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Proceedings Paper

Radicals and Oxidants Instrument (ROXI) for Mars surface analyses
Author(s): Albert S. Yen; Soon Sam Kim
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Paper Abstract

Electron Paramagnetic Resonance (EPR) spectroscopy is likely the most sensitive technique for detection of elements and compounds with unpaired electrons. Typical analyses in the laboratory utilize a fixed microwave frequency and a scanning magnetic field to induce electron spin-state transitions in the sample. The location of the resonant absorption in the scan is a diagnostic property of the material, and the intensity of the signal is proportional to the concentration. We have developed a frequency scan EPR for planetary surface applications where a fixed magnetic field and tunable microwave sources are used to produce these characteristic resonant peaks. Our narrowband spectrometer covers 7.5 to 8.5 GHz at a field strength 2.8 kGauss and is specifically designed for the identification of organic radicals, minerals with radiation-induced defects, and reactive compounds in martian surface samples. Our wideband spectrometer covers 2.0 to 8.0 GHz at a field strength of 1.0 kGauss and is useful for the detection of paramagnetic cations. The detection limit of the narrowband and wideband spectrometers for species with unpaired electrons is 50 PPB and 1 PPM, respectively.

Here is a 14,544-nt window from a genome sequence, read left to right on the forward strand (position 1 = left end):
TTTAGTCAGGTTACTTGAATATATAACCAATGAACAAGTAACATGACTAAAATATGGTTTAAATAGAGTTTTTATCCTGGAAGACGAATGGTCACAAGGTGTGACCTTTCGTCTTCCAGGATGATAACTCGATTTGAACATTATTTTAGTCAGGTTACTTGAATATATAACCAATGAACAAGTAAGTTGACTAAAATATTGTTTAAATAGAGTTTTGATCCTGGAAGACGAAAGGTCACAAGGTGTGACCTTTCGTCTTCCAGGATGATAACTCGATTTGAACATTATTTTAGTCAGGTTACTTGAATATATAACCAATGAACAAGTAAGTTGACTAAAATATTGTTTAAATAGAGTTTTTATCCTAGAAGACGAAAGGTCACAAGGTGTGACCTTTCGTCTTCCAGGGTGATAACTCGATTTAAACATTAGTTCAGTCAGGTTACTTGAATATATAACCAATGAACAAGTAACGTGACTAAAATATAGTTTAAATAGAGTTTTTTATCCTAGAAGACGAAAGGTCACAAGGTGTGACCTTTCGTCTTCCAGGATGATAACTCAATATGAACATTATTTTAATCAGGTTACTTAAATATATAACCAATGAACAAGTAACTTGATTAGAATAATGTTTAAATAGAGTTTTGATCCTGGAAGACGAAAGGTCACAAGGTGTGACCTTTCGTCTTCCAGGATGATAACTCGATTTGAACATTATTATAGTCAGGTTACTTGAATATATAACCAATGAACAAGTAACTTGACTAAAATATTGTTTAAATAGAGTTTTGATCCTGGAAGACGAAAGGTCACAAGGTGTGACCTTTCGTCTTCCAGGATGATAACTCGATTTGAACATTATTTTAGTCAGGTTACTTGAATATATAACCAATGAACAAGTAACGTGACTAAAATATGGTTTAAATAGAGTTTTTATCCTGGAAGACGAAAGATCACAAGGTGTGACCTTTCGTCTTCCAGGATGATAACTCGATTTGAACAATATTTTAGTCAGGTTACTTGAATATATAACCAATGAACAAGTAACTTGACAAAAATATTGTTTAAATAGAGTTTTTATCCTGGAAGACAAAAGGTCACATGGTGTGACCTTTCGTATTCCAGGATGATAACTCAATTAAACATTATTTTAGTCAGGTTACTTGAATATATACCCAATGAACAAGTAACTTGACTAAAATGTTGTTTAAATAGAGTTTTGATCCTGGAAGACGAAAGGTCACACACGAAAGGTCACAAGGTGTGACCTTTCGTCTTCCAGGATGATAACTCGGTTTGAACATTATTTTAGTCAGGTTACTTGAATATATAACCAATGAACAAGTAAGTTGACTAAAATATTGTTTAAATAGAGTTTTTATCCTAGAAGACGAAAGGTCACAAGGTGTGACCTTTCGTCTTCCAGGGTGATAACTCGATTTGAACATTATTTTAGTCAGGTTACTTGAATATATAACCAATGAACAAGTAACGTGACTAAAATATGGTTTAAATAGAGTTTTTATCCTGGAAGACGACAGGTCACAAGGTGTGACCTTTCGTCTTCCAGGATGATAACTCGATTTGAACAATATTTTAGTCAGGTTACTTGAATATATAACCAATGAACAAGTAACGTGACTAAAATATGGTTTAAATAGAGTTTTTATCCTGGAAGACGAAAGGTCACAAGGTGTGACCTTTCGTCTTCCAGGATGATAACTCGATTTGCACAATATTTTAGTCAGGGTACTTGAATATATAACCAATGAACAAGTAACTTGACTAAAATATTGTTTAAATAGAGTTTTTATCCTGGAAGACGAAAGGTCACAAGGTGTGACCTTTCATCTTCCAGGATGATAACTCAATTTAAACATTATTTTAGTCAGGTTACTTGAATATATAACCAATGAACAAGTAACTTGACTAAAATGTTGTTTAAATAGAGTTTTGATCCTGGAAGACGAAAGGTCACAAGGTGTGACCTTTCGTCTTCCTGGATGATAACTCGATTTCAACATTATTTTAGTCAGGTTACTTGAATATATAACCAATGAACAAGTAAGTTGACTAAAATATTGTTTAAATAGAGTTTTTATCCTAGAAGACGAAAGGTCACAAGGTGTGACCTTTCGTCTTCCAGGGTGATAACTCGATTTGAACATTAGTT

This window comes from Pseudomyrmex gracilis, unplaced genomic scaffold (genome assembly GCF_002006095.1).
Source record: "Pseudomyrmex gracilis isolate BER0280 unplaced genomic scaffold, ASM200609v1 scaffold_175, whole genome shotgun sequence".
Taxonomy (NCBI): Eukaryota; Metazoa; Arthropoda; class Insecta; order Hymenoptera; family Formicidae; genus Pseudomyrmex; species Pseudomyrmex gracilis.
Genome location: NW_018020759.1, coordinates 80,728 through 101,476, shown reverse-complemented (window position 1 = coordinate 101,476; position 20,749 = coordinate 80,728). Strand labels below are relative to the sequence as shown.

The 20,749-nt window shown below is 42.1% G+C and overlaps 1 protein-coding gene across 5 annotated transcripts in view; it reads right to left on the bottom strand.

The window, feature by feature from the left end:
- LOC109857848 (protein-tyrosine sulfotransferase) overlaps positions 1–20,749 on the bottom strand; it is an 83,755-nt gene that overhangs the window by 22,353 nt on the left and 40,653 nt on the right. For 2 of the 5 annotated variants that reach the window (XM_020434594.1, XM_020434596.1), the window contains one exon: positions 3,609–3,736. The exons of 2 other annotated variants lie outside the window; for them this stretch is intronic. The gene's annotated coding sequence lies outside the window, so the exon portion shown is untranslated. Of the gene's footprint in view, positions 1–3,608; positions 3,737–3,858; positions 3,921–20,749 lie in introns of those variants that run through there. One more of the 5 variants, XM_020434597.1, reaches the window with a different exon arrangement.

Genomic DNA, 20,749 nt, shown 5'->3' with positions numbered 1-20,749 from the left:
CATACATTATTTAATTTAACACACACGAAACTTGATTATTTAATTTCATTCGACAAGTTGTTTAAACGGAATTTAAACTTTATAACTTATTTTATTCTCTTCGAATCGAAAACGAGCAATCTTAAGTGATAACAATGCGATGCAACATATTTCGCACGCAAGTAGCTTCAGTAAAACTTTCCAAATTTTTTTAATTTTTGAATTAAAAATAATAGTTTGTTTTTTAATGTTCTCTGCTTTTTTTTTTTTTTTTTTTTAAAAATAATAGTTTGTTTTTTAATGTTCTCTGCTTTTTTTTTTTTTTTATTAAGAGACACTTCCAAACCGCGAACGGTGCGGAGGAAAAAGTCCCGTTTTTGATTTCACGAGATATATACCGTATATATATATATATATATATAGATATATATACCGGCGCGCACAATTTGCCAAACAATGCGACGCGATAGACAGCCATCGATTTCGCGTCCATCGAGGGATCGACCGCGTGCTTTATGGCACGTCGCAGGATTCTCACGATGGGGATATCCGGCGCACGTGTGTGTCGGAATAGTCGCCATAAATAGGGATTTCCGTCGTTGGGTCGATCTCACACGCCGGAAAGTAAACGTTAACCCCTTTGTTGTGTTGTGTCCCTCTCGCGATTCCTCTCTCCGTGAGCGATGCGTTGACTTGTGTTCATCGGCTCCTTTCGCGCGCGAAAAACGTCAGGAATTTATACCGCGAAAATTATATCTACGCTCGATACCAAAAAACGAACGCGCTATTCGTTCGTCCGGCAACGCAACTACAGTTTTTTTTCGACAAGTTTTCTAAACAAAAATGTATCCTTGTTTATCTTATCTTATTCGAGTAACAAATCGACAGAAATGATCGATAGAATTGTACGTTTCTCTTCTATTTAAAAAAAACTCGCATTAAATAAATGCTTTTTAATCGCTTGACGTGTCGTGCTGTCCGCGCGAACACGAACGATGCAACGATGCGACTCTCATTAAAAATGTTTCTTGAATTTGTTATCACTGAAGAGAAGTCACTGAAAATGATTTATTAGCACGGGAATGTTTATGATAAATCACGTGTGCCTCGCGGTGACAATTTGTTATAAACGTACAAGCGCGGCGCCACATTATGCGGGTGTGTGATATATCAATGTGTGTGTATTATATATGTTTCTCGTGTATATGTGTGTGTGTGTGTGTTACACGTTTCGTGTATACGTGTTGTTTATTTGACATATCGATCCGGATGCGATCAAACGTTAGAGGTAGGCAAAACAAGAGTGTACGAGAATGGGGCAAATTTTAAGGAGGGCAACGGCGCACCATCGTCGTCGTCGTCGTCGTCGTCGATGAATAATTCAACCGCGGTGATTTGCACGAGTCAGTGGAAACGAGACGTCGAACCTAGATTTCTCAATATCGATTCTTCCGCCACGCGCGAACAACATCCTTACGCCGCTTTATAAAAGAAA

Paper Details

Date Published: 30 December 2004
PDF: 8 pages
Proc. SPIE 5660, Instruments, Science, and Methods for Geospace and Planetary Remote Sensing, (30 December 2004); doi: 10.1117/12.578137
Show Author Affiliations
Albert S. Yen, Jet Propulsion Lab. (United States)
Soon Sam Kim, Jet Propulsion Lab. (United States)


Published in SPIE Proceedings Vol. 5660:
Instruments, Science, and Methods for Geospace and Planetary Remote Sensing
Carl A. Nardell; Paul G. Lucey; Jeng-Hwa Yee; James B. Garvin, Editor(s)

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